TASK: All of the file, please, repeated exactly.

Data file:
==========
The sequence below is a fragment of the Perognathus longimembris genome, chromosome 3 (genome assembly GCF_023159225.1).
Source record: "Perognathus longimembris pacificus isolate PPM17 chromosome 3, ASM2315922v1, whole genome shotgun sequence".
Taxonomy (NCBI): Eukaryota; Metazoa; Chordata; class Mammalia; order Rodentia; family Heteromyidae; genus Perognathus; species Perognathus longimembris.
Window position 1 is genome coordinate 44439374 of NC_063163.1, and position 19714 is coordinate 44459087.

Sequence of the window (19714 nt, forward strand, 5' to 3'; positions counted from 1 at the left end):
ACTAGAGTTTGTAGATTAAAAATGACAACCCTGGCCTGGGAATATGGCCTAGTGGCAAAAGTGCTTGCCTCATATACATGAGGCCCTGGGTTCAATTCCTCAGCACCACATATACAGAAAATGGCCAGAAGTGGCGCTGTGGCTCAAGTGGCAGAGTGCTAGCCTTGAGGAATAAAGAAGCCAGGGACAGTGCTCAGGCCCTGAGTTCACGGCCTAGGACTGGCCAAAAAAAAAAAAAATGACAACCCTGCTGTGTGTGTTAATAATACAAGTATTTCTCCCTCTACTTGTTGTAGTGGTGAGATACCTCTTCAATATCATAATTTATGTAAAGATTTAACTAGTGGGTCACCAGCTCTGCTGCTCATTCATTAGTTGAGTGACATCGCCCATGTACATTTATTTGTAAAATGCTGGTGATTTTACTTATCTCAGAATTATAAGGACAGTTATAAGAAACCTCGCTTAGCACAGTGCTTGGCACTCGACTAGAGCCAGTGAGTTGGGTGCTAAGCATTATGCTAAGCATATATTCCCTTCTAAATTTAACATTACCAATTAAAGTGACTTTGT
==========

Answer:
The sequence below is a fragment of the Perognathus longimembris genome, chromosome 3 (genome assembly GCF_023159225.1).
Source record: "Perognathus longimembris pacificus isolate PPM17 chromosome 3, ASM2315922v1, whole genome shotgun sequence".
Taxonomy (NCBI): Eukaryota; Metazoa; Chordata; class Mammalia; order Rodentia; family Heteromyidae; genus Perognathus; species Perognathus longimembris.
Window position 1 is genome coordinate 44439374 of NC_063163.1, and position 19714 is coordinate 44459087.

Sequence of the window (19714 nt, forward strand, 5' to 3'; positions counted from 1 at the left end):
ACTAGAGTTTGTAGATTAAAAATGACAACCCTGGCCTGGGAATATGGCCTAGTGGCAAAAGTGCTTGCCTCATATACATGAGGCCCTGGGTTCAATTCCTCAGCACCACATATACAGAAAATGGCCAGAAGTGGCGCTGTGGCTCAAGTGGCAGAGTGCTAGCCTTGAGGAATAAAGAAGCCAGGGACAGTGCTCAGGCCCTGAGTTCACGGCCTAGGACTGGCCAAAAAAAAAAAAAATGACAACCCTGCTGTGTGTGTTAATAATACAAGTATTTCTCCCTCTACTTGTTGTAGTGGTGAGATACCTCTTCAATATCATAATTTATGTAAAGATTTAACTAGTGGGTCACCAGCTCTGCTGCTCATTCATTAGTTGAGTGACATCGCCCATGTACATTTATTTGTAAAATGCTGGTGATTTTACTTATCTCAGAATTATAAGGACAGTTATAAGAAACCTCGCTTAGCACAGTGCTTGGCACTCGACTAGAGCCAGTGAGTTGGGTGCTAAGCATTATGCTAAGCATATATTCCCTTCTAAATTTAACATTACCAATTAAAGTGACTTTGT